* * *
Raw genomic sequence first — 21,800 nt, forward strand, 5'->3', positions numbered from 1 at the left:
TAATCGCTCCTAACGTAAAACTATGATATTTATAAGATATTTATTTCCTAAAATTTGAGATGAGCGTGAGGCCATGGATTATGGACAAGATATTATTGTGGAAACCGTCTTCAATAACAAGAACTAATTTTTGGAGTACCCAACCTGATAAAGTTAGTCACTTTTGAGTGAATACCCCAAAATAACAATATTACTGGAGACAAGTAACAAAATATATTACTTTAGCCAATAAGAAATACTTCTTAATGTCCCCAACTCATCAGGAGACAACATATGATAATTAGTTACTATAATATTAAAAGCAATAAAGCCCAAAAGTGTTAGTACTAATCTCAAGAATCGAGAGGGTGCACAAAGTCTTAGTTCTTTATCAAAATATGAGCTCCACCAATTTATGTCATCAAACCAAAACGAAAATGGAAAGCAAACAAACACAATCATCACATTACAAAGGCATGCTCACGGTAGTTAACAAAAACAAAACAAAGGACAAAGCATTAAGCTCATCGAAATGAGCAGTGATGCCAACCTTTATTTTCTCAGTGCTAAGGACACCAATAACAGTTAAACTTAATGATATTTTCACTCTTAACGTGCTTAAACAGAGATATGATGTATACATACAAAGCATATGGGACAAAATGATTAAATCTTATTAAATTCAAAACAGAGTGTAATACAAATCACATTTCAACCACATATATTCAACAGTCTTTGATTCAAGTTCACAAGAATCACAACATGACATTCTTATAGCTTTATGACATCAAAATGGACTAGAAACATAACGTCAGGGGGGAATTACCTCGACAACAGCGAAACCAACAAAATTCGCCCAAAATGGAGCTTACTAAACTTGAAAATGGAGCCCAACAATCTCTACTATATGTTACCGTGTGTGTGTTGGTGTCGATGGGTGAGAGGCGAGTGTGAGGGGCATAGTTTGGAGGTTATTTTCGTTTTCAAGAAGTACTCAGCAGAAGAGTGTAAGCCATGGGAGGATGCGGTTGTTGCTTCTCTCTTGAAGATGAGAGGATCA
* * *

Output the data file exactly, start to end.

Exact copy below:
Raw genomic sequence first — 21,800 nt, forward strand, 5'->3', positions numbered from 1 at the left:
TAATCGCTCCTAACGTAAAACTATGATATTTATAAGATATTTATTTCCTAAAATTTGAGATGAGCGTGAGGCCATGGATTATGGACAAGATATTATTGTGGAAACCGTCTTCAATAACAAGAACTAATTTTTGGAGTACCCAACCTGATAAAGTTAGTCACTTTTGAGTGAATACCCCAAAATAACAATATTACTGGAGACAAGTAACAAAATATATTACTTTAGCCAATAAGAAATACTTCTTAATGTCCCCAACTCATCAGGAGACAACATATGATAATTAGTTACTATAATATTAAAAGCAATAAAGCCCAAAAGTGTTAGTACTAATCTCAAGAATCGAGAGGGTGCACAAAGTCTTAGTTCTTTATCAAAATATGAGCTCCACCAATTTATGTCATCAAACCAAAACGAAAATGGAAAGCAAACAAACACAATCATCACATTACAAAGGCATGCTCACGGTAGTTAACAAAAACAAAACAAAGGACAAAGCATTAAGCTCATCGAAATGAGCAGTGATGCCAACCTTTATTTTCTCAGTGCTAAGGACACCAATAACAGTTAAACTTAATGATATTTTCACTCTTAACGTGCTTAAACAGAGATATGATGTATACATACAAAGCATATGGGACAAAATGATTAAATCTTATTAAATTCAAAACAGAGTGTAATACAAATCACATTTCAACCACATATATTCAACAGTCTTTGATTCAAGTTCACAAGAATCACAACATGACATTCTTATAGCTTTATGACATCAAAATGGACTAGAAACATAACGTCAGGGGGGAATTACCTCGACAACAGCGAAACCAACAAAATTCGCCCAAAATGGAGCTTACTAAACTTGAAAATGGAGCCCAACAATCTCTACTATATGTTACCGTGTGTGTGTTGGTGTCGATGGGTGAGAGGCGAGTGTGAGGGGCATAGTTTGGAGGTTATTTTCGTTTTCAAGAAGTACTCAGCAGAAGAGTGTAAGCCATGGGAGGATGCGGTTGTTGCTTCTCTCTTGAAGATGAGAGGATCA